You can expect your vision and eyes to go through changes as you grow older. Some people end up with cataracts, which refers to cloudy lenses. As your lenses become cloudier, it affects your ability to see and can have an impact on your daily activities. Learn more about the common symptoms of cataracts, as well as why they develop, and which factors might increase your risk of having them.

Cloudy or blurry vision

Trouble seeing at night

“Halos” around bright lights

Sensitivity to bright light & glare

Need for brighter lights for close-up activities

Double vision in one eye

A fading or yellowing of colors

What are the signs and symptoms of cataracts?

Cataract symptoms tend to occur gradually over the years. This can make it hard to realize you might have cataracts, so it’s important to get annual eye exams. While there are some common signs that cataracts may be developing, it’s important to have your eyes checked by an optometrist or ophthalmologist to confirm their presence. As cataracts progress, your vision might become more blurry or cloudy in one area. When this cloudiness covers a larger area, you’re likely to have blurry vision overall.

Other symptoms that can occur include seeing double, having trouble driving at night, being more sensitive to light, needing additional lighting to read, and seeing colors as more yellowish or dull. The need to frequently adjust your eyeglass or contact lens prescription can also be a sign of advancing cataracts.

If you notice any of these symptoms, an ophthalmologist can perform one (or more) of the following diagnostic tests:

  • A visual acuity test uses a chart to determine how well you can see a series of letters from a distance.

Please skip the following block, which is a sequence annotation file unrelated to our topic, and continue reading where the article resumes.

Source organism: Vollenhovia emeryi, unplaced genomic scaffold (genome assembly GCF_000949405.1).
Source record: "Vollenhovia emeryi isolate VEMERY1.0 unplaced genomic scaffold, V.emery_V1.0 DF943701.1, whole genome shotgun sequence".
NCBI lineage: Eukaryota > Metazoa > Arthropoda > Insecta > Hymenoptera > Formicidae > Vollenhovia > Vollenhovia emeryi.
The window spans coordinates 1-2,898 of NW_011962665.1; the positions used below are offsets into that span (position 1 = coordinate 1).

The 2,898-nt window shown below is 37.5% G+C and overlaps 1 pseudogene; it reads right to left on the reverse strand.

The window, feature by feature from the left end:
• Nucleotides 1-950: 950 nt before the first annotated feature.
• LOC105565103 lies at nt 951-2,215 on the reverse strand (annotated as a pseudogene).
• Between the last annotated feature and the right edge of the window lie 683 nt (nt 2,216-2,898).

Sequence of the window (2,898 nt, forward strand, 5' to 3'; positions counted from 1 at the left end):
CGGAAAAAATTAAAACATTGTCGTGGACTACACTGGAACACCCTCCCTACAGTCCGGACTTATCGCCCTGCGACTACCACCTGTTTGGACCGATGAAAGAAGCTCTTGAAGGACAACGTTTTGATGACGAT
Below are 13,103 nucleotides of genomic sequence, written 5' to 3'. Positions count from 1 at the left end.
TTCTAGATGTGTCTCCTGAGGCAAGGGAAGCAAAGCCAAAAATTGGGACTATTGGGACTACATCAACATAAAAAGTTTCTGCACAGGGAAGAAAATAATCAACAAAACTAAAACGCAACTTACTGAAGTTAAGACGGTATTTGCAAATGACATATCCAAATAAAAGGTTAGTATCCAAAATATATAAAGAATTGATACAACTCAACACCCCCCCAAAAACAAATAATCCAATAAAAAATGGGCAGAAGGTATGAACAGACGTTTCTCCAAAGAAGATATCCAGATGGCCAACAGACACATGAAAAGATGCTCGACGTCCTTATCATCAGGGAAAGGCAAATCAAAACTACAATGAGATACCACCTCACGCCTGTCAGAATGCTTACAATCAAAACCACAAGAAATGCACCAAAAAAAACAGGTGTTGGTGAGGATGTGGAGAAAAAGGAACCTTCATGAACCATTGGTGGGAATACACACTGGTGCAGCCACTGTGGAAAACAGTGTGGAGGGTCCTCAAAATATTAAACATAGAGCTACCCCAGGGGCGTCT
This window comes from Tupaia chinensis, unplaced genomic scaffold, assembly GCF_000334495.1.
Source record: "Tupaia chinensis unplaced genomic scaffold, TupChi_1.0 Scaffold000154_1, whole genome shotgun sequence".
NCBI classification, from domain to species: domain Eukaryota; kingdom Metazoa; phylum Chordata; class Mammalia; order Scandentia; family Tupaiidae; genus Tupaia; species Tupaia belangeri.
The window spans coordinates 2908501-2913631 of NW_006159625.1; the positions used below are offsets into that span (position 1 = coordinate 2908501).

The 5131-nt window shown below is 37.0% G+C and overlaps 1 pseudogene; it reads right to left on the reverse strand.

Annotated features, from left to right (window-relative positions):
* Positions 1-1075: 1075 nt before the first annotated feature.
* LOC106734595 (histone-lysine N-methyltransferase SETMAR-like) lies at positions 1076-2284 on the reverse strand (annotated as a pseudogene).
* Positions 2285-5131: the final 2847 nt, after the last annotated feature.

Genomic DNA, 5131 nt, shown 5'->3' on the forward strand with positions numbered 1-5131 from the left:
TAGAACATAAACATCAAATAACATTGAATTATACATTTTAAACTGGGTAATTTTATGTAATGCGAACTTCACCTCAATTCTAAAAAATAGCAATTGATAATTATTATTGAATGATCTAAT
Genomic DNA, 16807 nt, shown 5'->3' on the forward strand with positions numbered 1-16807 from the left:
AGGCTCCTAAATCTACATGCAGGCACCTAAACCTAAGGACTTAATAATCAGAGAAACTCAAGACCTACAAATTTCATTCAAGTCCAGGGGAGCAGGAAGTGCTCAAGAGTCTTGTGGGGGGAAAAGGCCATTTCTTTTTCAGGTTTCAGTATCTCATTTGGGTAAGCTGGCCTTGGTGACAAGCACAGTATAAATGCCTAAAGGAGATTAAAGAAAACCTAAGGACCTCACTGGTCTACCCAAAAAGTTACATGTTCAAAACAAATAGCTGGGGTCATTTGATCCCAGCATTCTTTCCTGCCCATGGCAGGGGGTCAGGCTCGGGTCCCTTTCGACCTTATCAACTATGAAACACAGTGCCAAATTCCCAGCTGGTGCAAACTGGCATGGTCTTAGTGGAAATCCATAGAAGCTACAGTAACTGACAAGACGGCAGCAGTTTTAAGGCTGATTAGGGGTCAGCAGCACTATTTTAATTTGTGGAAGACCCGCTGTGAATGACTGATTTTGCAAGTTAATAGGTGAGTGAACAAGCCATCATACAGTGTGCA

• A slit-lamp examination allows an ophthalmologist to observe the structures at the front of the eye (cornea, lens, iris)
  • retinal exam is used to examine the back of the eye (the retina) with a slit-lamp or ophthalmoscope after the eye is dilated with drops.

The trusted doctors at ICON Eyecare are trained to diagnose and treat your cataracts quickly and efficiently.


Why Cataracts Occur

Cataracts typically develop during the natural aging process as your eyes change, which usually begins in your 40s. Proteins that allow light to filter through your lens form clumps that result in areas of blurriness or cloudiness. You might have a higher risk of cataracts if you have medical conditions, such as diabetes, or a history of cataracts in your family. If you have cataracts, your eye doctor can discuss treatment options to help your vision improve.

Mitigating Likelihood of Cataracts

Although cataracts cannot be prevented, patients can take steps to slow their progression and mitigate their effects. These measures include:

  • Quitting smoking.
  • Eating a diet rich in nutrients that boost eye health, such as leafy greens, orange-colored vegetables and fruits like cherries and strawberries, and fish like salmon.
  • Properly managing other conditions, such as diabetes, that can exacerbate cataracts.
  • Wearing sunglasses that filter out harmful UV rays.
  • Regularly seeing an eye doctor to facilitate the early detection of cataracts.

Despite these precautionary steps, sometimes the symptoms of cataracts can still “sneak up” on you. Hear real cataract patients talk about their experiences in the video below:

Does this sound like you? Take our quick assessment to determine if you might be experiencing cataract symptoms.

60 Second Cataract Screener

Take our Cataract Self-Test to find out if cataract surgery will help you get back to seeing – and living your life.

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